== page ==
Received: AIR MEDAL, 3 PURPLE HEARTS, PRESIDENTIAL CITATION
Job: Navigation Aerial
N.Y. CITY FIRE DEPT., COMMUNICATIONS DEPT.
Lt. Col. M. William Mark, USAF was (Ret.) of Forest Hills, N.Y. was
drafted into the Army August 1st, 1941. He took basic training and was
assigned to HQ Company, 44th Division at Ft. Dix, NJ, where he
"heroically defended a water tower against a feared enemy-invasion
of that unprotected state" after Pearl Harbor was bombed.
From there he was sent to the West Coast to afford protection of our
pacific shore. At the same time he attended radio school and became
competent in that instrument as well. After testing and transfer to Ft.
Lewis, he was assigned to the Air Force and Ellington Field, TX, for
training as a navigator and was then sent to Walla Walla, Wash., for
combat training on B-17s "gunnery proficiency was also an aspect of
training for crew members of the Flying Fortress", stated Mr. Mark.
Our shipment to the combat area took a tortuous turn. Instead of flying,
we convoyed through submarine invested waters. From there we were flown
to many spots until we reached Tunis in North Africa. There I joined
others, living in tents that were part of the 15th AF, 301st Bomb Group,
A typical eight hour mission consisted of three B-17s, fully loaded.
Some never made it back, some never even made it to the targets, some
even made it home on two engines. The Flying Fortress was a marvel of
On one mission, one of our gunners was badly wounded. My jacket helped
keep him warm and alive in those freezing temperatures. For me however
it meant a stay in a field hospital for two weeks. On Dec. of 1943 one
of our missions was to cross the Adriatic Sea through unexpected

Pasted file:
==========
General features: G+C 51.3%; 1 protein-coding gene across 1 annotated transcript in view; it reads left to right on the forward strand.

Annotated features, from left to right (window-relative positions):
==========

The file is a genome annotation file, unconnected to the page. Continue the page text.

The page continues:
weather. The group began to break up as we searched for the target. We
were down to two engines and little oxygen when we finally bombed our
target. I could do nothing more than estimate our position as we soon
began falling behind the other planes. "A break in the clouds
revealed snow-capped mountains, indicating that we were over Yugoslavia.
I charted a course home. My co-pilot came to check my work. He was so
frightened that he told me that he wouldn't let me in the life raft if I
had made an error. Luckily enough we were the only plane to make it
back". My co-pilot begged for forgiveness and asked that I serve
with him from now on.
Unfortunately on Feb 24, 1944, our luck did not hold. On my way to
Central Europe, we experienced enemy fighters. Since we were flying in
the outer flank, it was our duty to protect from the enemy fighter. But
they were to over whelming for us. Our B-17 was out of control and
burning, the pilot gave us the signal to bail out at 20,000 feet.
I was slightly wounded from fragmentation bursts and the parachute
harness nearly slipped off over my head during the descent but I managed
to pull the rip cord and float down safely into a snowy farm field.
Shortly after, the enemy home guard had surrounded me and eventually I
became a POW for 15 months at Stalag Luft 1 in Barth, Germany.
"The last days of my interment were especially terrifying",
stated Mr. Mark. Hitler had ordered that Jewish American POWs be
segregated and made part of his 'Final Solution'. It was a race between
fate and the Russian advance. I am happy enough to be here to tell you
of my story. A short time after the Russians freed us and fed us,
General Eisenhower had B-17s fly us out from a captured air field and to